The disaster of mental health after the pandemic
We’ve always perceived adolescence as a moment of critical changes, sometimes even conflicts. But never before have psychiatrists and psychologists been so overwhelmed by the number of young people in their offices. Today’s adolescents, those born in the new millennium, suffer from more anxiety and depression than ever, with diagnoses of aggression, difficulties socializing, self-mutilation, bullying, obsessive disorders, addictions, and ever-increasing numbers of suicides.
What’s happened? If the covid pandemic, with confinement and restrictions, has affected all of us, our young people and teenagers were shut away at a crucial moment for the formation of their personalities and social lives. Obviously, they’ve been affected, too.
So what can we do? Psychologist Jordi Royo analyzes the problems, orients us so we can understand whether our children’s reactions are pathological or normal, and gives us the tools to help them.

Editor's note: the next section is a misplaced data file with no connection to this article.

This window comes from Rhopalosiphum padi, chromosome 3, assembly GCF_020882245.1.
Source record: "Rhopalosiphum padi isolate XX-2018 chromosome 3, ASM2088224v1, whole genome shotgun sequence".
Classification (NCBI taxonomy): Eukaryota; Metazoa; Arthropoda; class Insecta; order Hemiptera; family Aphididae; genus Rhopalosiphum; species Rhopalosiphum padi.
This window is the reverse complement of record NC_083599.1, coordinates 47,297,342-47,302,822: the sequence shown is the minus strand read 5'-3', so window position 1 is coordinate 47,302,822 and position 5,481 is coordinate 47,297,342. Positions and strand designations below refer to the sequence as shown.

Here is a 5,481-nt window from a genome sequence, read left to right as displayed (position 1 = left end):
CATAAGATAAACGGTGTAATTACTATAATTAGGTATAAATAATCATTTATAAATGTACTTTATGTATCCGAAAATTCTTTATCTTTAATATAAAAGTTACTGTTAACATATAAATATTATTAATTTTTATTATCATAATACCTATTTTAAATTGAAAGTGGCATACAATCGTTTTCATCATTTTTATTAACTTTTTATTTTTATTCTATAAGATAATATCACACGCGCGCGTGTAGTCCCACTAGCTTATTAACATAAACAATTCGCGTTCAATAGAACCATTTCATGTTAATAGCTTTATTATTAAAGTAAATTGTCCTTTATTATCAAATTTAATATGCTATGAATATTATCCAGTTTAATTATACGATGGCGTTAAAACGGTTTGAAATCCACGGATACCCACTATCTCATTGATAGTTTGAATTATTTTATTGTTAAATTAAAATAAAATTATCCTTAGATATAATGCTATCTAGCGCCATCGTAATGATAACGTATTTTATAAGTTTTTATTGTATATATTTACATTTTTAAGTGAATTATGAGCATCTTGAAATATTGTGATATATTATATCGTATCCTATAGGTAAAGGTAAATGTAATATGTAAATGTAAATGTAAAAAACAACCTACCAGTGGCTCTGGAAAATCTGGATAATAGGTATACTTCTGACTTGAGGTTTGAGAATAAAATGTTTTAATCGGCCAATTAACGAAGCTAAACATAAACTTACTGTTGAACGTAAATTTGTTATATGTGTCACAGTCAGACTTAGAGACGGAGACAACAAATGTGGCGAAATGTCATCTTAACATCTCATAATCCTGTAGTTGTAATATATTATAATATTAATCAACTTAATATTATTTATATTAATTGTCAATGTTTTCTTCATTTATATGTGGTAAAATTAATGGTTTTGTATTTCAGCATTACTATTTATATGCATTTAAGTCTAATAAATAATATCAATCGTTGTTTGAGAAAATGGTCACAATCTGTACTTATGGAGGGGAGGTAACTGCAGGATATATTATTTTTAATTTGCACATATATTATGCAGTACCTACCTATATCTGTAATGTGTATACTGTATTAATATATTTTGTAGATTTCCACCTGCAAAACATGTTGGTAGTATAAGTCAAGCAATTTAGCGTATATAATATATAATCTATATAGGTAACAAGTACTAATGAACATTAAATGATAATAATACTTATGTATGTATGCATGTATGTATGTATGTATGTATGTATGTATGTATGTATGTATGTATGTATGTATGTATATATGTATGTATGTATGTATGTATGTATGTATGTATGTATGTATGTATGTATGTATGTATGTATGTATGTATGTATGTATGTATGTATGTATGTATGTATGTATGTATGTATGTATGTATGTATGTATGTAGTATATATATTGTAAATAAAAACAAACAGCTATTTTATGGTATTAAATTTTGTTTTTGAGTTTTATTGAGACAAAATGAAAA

A book that orients parents and educators to identify mental illness in adolescents.
The book includes a practical section that will help parents and educators identify the first symptoms of mental illness.
This book is highly opportune, because it helps us to recognize the magnitude of the problem of adolescent mental health (before, during, and after the pandemic) with up-to-date epidemiological information. It explains in first-person, in an easy-to-understand way, what adolescents are experiencing, their problems with mental health, their families, and the ever-present influence of their environment. It offers a holistic vision of mental health disturbances and an exhaustive analysis of risk factors. Its mental health model takes into account biological, psychological, and social factors (family, friends, work, education, justice, spirituality) beyond the simple cause-and-effect explanations used, for example, with infectious diseases. It also discusses alarm signals, offers practical and concrete suggestions for action, and demystifies taboos and erroneous beliefs.
Doctor Francesc Xavier Arrufat, Psychiatrist